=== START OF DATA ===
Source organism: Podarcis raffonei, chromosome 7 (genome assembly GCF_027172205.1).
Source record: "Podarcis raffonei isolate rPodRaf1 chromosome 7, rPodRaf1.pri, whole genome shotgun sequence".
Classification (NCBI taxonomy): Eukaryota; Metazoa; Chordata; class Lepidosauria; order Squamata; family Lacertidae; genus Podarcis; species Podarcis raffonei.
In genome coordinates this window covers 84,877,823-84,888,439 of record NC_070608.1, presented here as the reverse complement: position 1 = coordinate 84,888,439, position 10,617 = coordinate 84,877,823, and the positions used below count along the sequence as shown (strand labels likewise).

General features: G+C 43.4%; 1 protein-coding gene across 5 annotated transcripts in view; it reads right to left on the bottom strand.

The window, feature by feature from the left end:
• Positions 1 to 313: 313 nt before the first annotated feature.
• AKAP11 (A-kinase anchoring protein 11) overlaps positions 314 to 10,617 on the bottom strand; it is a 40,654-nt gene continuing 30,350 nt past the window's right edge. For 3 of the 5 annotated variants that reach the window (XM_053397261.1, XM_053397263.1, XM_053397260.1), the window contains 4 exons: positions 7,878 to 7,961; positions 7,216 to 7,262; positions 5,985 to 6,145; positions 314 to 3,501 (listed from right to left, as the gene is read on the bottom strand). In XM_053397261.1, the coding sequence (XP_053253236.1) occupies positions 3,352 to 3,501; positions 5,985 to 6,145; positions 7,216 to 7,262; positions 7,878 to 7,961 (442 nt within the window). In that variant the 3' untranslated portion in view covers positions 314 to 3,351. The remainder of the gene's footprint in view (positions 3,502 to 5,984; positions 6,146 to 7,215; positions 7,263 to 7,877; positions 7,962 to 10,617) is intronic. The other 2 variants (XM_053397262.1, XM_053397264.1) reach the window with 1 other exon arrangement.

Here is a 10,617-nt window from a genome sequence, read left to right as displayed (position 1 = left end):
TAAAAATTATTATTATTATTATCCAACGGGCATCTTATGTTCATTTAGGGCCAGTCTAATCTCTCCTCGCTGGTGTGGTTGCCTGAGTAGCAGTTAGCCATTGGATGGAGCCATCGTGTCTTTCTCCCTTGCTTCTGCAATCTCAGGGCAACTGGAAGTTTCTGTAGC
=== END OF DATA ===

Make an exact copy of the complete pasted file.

Source organism: Podarcis raffonei, chromosome 7 (genome assembly GCF_027172205.1).
Source record: "Podarcis raffonei isolate rPodRaf1 chromosome 7, rPodRaf1.pri, whole genome shotgun sequence".
Classification (NCBI taxonomy): Eukaryota; Metazoa; Chordata; class Lepidosauria; order Squamata; family Lacertidae; genus Podarcis; species Podarcis raffonei.
In genome coordinates this window covers 84,877,823-84,888,439 of record NC_070608.1, presented here as the reverse complement: position 1 = coordinate 84,888,439, position 10,617 = coordinate 84,877,823, and the positions used below count along the sequence as shown (strand labels likewise).

General features: G+C 43.4%; 1 protein-coding gene across 5 annotated transcripts in view; it reads right to left on the bottom strand.

The window, feature by feature from the left end:
• Positions 1 to 313: 313 nt before the first annotated feature.
• AKAP11 (A-kinase anchoring protein 11) overlaps positions 314 to 10,617 on the bottom strand; it is a 40,654-nt gene continuing 30,350 nt past the window's right edge. For 3 of the 5 annotated variants that reach the window (XM_053397261.1, XM_053397263.1, XM_053397260.1), the window contains 4 exons: positions 7,878 to 7,961; positions 7,216 to 7,262; positions 5,985 to 6,145; positions 314 to 3,501 (listed from right to left, as the gene is read on the bottom strand). In XM_053397261.1, the coding sequence (XP_053253236.1) occupies positions 3,352 to 3,501; positions 5,985 to 6,145; positions 7,216 to 7,262; positions 7,878 to 7,961 (442 nt within the window). In that variant the 3' untranslated portion in view covers positions 314 to 3,351. The remainder of the gene's footprint in view (positions 3,502 to 5,984; positions 6,146 to 7,215; positions 7,263 to 7,877; positions 7,962 to 10,617) is intronic. The other 2 variants (XM_053397262.1, XM_053397264.1) reach the window with 1 other exon arrangement.

Here is a 10,617-nt window from a genome sequence, read left to right as displayed (position 1 = left end):
TAAAAATTATTATTATTATTATCCAACGGGCATCTTATGTTCATTTAGGGCCAGTCTAATCTCTCCTCGCTGGTGTGGTTGCCTGAGTAGCAGTTAGCCATTGGATGGAGCCATCGTGTCTTTCTCCCTTGCTTCTGCAATCTCAGGGCAACTGGAAGTTTCTGTAGC